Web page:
I was trying to explain polyamory to my mother a few nights ago (not for the first time) and we kept getting stuck on the same things.
She kept saying, “But wouldn’t he feel disgusted knowing that his girlfriend had just slept with someone else and now she’s sleeping with him?”
I said, well, anyone who feels that disgusted about it probably won’t be trying polyamory anytime soon. The people I know who practice it do not find that disgusting.
“But they should.”
“Because it’s just disgusting.”
To you. But not to them.
“Then there’s something wrong with them.”
Why is there something wrong with them?
“Because if there wasn’t, they would think it’s disgusting.”
And on and on it went.
This is something I notice otherwise rational people a lot, this circuitous post-facto justification of opinions that are actually based on one’s personal feelings about something. A lot of people think polyamory is Wrong because they personally find the thought of it unpleasant. I used to, too.
When I presented her with a few stories of people who had been happily living in polyamorous relationships/marriages for years, seemingly without feeling disgusted every time one of their partners came back from spending time with a metamour, she changed her argument.
“They don’t truly love anyone, then.”
“Because if they loved someone, they wouldn’t even think of sleeping with someone else.”
What about people who cheat?
“Well, their partners aren’t okay with that.”
So if they are okay with it, then they’re not in love?
I asked her what it would mean if someone who feels themselves to be in love with their partner nevertheless wants to sleep with other people, too, and is completely okay with their partner doing the same. Not just a grudging acceptance, but an eager agreement, even a joyful encouragement.
“Then they must not really love them. Then you have never truly loved anyone.”
But what if I feel that I love them?
“Then you’re feeling something else and you’re calling it love.”
People who oppose polyamory with these sorts of justifications–not that it’s morally wrong in any sense (my mother is not religious), but that it’s a sign of something wrong with you–define their own feelings and their own sense of what is mentally normal in opposition to the behavior of others. A “normal” person feels disgusted at the thought of their partner having sex with someone else. Therefore, a person who does not feel disgusted at this thought is abnormal. A person who is in love does not want to have sex with anyone else. Therefore, a person who wants to have sex with someone besides their partner is not in love with that partner.
What I perceive love to be doesn’t matter.
In fact, I am quite certain that I have loved several people, and even though some of those relationships were monogamous (some never even reached the relationship stage at all), I don’t think I was ever able or willing to commit to a lifetime without so much as a kiss with someone else.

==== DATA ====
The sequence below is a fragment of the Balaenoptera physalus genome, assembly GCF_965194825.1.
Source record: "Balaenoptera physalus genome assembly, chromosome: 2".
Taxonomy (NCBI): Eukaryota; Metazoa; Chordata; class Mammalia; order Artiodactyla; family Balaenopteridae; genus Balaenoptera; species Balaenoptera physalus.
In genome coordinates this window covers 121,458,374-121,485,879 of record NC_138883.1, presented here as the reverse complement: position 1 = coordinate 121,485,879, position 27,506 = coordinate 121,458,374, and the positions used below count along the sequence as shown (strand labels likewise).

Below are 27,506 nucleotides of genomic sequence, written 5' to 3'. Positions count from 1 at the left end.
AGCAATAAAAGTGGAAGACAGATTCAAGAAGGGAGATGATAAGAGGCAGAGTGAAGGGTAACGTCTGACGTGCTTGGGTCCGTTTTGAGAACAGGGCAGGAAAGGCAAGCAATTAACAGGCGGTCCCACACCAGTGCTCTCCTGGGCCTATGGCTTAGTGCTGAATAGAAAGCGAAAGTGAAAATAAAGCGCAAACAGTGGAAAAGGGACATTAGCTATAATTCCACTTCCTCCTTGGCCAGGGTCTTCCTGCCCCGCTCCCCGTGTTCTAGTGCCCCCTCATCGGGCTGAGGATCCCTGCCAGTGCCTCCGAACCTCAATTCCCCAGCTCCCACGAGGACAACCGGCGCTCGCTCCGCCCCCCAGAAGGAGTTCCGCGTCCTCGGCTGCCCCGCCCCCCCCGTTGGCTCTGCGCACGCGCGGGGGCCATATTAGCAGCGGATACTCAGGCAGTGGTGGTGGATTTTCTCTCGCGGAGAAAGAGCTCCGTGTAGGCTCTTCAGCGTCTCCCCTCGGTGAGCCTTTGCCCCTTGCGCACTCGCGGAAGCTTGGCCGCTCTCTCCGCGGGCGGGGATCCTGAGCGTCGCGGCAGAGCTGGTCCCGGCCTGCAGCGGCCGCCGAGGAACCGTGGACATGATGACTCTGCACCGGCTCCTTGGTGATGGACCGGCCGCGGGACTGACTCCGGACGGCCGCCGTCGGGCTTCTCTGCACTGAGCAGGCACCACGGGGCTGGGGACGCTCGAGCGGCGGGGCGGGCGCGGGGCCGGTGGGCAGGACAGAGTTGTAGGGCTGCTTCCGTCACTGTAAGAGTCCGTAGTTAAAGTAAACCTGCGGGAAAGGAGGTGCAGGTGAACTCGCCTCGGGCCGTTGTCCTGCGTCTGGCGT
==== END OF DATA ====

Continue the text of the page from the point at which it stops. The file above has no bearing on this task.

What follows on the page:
Some (including, most likely, my mother) would say that that’s mainly a consequence of my age, even though plenty of people have gotten married at my age or younger, and that at my age it is impossible to “truly” love someone.
(Again, defining things as is most convenient for you.)
I love, and I have loved. Maybe by my mother’s definition, it isn’t really love. Maybe I am incapable of feeling love like that. Maybe there is something horribly wrong with me. Maybe I am a broken person. Maybe my brain is wrong. Maybe I am missing out on a wondrous, unimaginable (to me) experience that humans have longed for throughout the millennia, written songs and novels and plays about, painted paintings of, suffered over, killed for, died for.
I have entertained all of these possibilities.
And to them, I say:
I like the way I feel when I love someone. What I call love, I experience in several varieties that all feel irreplaceably different. I don’t love all of my partners in the same ways. I don’t love all of my friends in the same ways. I don’t love all of the people I’m not sure whether to call “partner” or “friend” in the same ways.
I don’t really care if what I call love is what other people call love. If my partners love me back, I don’t care if their subjective experience of that love is the same as mine. Things like that used to concern me an awful lot–who loves the other “more,” who cares “more,” who loves the other “how,” all that other rubbish my depression filled my brain with–but nowadays I rarely think about it.
I hope that when my partners think about me they think about comfort, joy, lust, respect, admiration, gratitude, appreciation, beauty, fun. That’s what love basically is to me, with varying amounts of each of these depending on the person. With my boyfriend, the ones that jump out the most are comfort, lust, respect, and fun. With my best friend, it’s comfort, admiration, and gratitude. But they’re all there.
If this isn’t The Real Love Referenced In Famous Films And Novels, well, whatever. I’ll take what I’ve got, without the monogamy, the jealousy, the fights about what does and doesn’t count as cheating, the worries about trying to be everything the other has ever wanted sexually, the suspicion of ex-partners and relevantly gendered friends.
So I’ve never Really Loved anyone and never will. Fine by me.